W was negotiating the back rank tactics well, gaining a slight advantage before he got lured into trying to grab material before securing his back rank.

Oct-28-11  Marmot PFL: Friday puzzle, black to play. Difficulty rated moderate, regardless, white is McShane so I doubt it will be anything very easy. Black is up a pawn, but white has 2 major threats: Rxd4 and Nxe8. If black moves the bishop he threatens Re1 mate, but taking the queen releases the pin on Rf2 and stops mate. Some searching reveals 22...Bc4! which threatens 23 Rxd4 Re1+ 24 Rf1 Rxf1 mate. If 23 Rd1 Qxd6 winning a piece due to the same mate threat.

Often its worth asking Would I see this in a game or not? Black might just save the queen, and pray for a draw with B+p for the R. Here its not too relevant as black must have planned this on move 20, otherwise 20...Be6 would just be a mistake.

Premium Chessgames Member
  chrisowen: Bc4 that's it handy me think Luke the muscle from wont you look down over double castle threat.

After d1 coconut shy black pound in back rank at ne2 g3 e4 the plus Kasparov esque h4 d4 and black rook come under vision.

Rd3 instead d2 it horse again hammer the point ceeding.

Oct-28-11  sevenseaman: < Coigach: <sevenseaman: Look McShane, with an elo rating like yours ((2671), you should be able to cover your back!>

Go easy, old chap! Luke was only about 15 when this game was played, and rated a fair bit below where he is now.

W was negotiating the back rank tactics well, gaining a slight advantage before he got lured into trying to grab material before securing his back rank.>

Thanks <Coigach>. I think I'll take your advice. I've followed this young British GM <Luke McShane>'s games since his wonderful win over <Etienne Bacrot> in 1992, when he was only 8. In 1999 when this game against <Mirumian> was played he wasn't even a GM, though on the cusp of becoming one. And I agree his ELO must have been much lower too.

He has defeated some big names and I admire his talent to the extent of being a bit of a fan. I guess I felt a touch piqued by this unusual back rank lapse from him and hurled that harsh imprecation at the young man. Shall not curse him ever again. I felt bad as soon as it went out.

I am sorry if I have hurt your feelings. Alas, words are words; once they go out they cannot be pulled back!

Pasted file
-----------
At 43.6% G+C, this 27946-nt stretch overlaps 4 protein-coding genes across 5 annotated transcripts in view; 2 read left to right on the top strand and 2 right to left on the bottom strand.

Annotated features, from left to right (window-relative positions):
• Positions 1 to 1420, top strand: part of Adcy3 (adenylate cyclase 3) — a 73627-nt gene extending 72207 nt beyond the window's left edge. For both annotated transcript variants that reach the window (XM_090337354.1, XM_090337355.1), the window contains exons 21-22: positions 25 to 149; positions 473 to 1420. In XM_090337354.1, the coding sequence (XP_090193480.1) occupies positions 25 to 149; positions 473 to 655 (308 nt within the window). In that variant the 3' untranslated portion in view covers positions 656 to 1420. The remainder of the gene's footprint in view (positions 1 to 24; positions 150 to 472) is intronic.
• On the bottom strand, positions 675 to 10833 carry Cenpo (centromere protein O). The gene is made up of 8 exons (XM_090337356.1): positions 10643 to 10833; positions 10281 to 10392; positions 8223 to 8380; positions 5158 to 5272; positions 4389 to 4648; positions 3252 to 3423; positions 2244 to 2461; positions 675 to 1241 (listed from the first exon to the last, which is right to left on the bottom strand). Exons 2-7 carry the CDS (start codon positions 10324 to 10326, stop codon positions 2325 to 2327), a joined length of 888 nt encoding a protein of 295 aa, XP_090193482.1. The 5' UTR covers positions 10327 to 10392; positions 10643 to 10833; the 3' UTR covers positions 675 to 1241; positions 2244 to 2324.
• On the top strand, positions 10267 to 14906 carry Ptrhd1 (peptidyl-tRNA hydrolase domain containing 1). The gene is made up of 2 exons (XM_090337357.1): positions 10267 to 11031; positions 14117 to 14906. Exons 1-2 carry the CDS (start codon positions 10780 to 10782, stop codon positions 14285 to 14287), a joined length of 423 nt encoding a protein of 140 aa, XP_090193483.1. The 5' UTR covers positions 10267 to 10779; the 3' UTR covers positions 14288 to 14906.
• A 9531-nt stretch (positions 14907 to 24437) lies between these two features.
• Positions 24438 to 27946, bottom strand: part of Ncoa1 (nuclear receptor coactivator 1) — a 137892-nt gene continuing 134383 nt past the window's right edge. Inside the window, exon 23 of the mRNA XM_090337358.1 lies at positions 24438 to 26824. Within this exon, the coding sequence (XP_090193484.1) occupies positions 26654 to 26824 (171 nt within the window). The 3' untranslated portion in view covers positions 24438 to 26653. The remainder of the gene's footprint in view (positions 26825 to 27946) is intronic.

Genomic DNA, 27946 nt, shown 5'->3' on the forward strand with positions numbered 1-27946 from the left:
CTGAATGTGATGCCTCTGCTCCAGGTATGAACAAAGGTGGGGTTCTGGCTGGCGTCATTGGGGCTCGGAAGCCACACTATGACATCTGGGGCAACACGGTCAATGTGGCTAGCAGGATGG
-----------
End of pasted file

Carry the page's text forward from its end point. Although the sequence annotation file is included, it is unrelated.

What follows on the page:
Oct-28-11  lost in space: I am once again late today. I saw 22...Bc4 23. Rd1 Qxd6 and it it seems that Black is able to win?!

Time to check

Premium Chessgames Member
  playground player: 22...Bc4 opens a breach that can't be closed.
Oct-28-11  Casseb: I thought I wouldn`t find it. But suddenly a snap showed me Bc4, protecting f1 from the defense of the bank rank mate. I really hope that those snaps come more often in games.
Oct-28-11  newton296: yep, noticed the back rank threat right away but couldn't see what to do after Bc4 Rd1 hmmm! looked at Bf5 and Bb3 but nope. almost gave up but then realized after Rd1 I can just play Qxd6 and the rook can't recapture due to Re1++

okay, for anybody intersted, I played a game on playchess today and got into a tricky but interesting ending.

white to play and win!

its a thinker!

newton296 - lenno09, Friendly Game, 15m + 5s 2011

click for larger view

Oct-28-11  TheBish: 24...Rxe4! was a nice knockout punch to force resignation (no mas!). I didn't look that far, unfortunately, assuming it wasn't required. It's a good idea to look one move further than you believe necessary, because often it is!

In this case, also sufficing (but not nearly as strong) would be 24...Qe6, since 25. Ng5 Qe1+! 26. Rf1 (26. Rxe1 Rxe1+ 27. Rf1 Rxf1#) Qe3+ 27. Rf2 Bb3! wins even more material, as does 26. Nc5 Qe1+ 27. Rf1 Qe3+ 28. Rf2 (Qf2 Bxf1) Qxc5 29. b3 Qxa3 30. Qxc4+ Kh8, up two pawns plus the piece in the last line.

Oct-28-11  alachabre: Ok, the first thing to notice is that the f2 rook is pinned. The second key is that the e1 square is undefended when the e5 bishop clears the file. So that points to a dynamic bishop move. The drawback is the threatened capture of the queen, which would unpin the f2 rook. Thus, after

22. ... Bb3
23. Rxd4 Re1+
24. Rf1 Rxf1+
25. Kxf1 Bxc2

Black doesn't stand any better. So, something more subtle is at play here. Perhaps a bishop move that doesn't appear quite so dynamic as Bb3, but accomplishes much more?

22. ... Bc4, covering the f1 square by x-ray!

23. Rxd4 Re1+, and White is now mated after 24. Rf1.

23. Rd1 Qxd6!, the queen is untouchable because of the mate threat on f1.

23. Qd2 gives up the full rook on d3.

23. Nce4 Bxd3, no help.

Finally, the obvious (obvious to someone not as chess-blind as myself, which is why I left this option 'till last):

23. Nxc4 Re1+ and mate.

Oct-28-11  M.Hassan: "Difficult" Black to play 22...?
Black is a pawn ahead

At first, I went for the line to pin the Rook on d3

<if 23.Nxf5 Re1# since Rook f2 is pnned>

23.Rxd4 Bxc2
24.Nxe8 Rxe8
In this line, White gains a Rook for a pawn.
It then occured to me to change the first move of the Bishop to c4 to have control over a6f1 diagonal:

23.Nxe8 Bxd3
Up to now, Black still maintains the pin on f2 Rook, have exchaged Rook for Rook and is attacking White Queen and it appears that White in order to save the Queen, may need to sacrifice his Knight:

24.Nf6+ gxf6
25.Qb3+ Bc4
26.Qc2 Re8
27.h3 Re1+
28.Kh2 Qe5+
29.g3 Bd5
30.Nxd5 Qxd5
31.Rg2 Ne5
32.g4 Nf3+
33.Kg3 Qe5+
34.Kf2 Rf1+
35.Kxf1 Qe1#
Not sure if the game continued thus.
It's time to check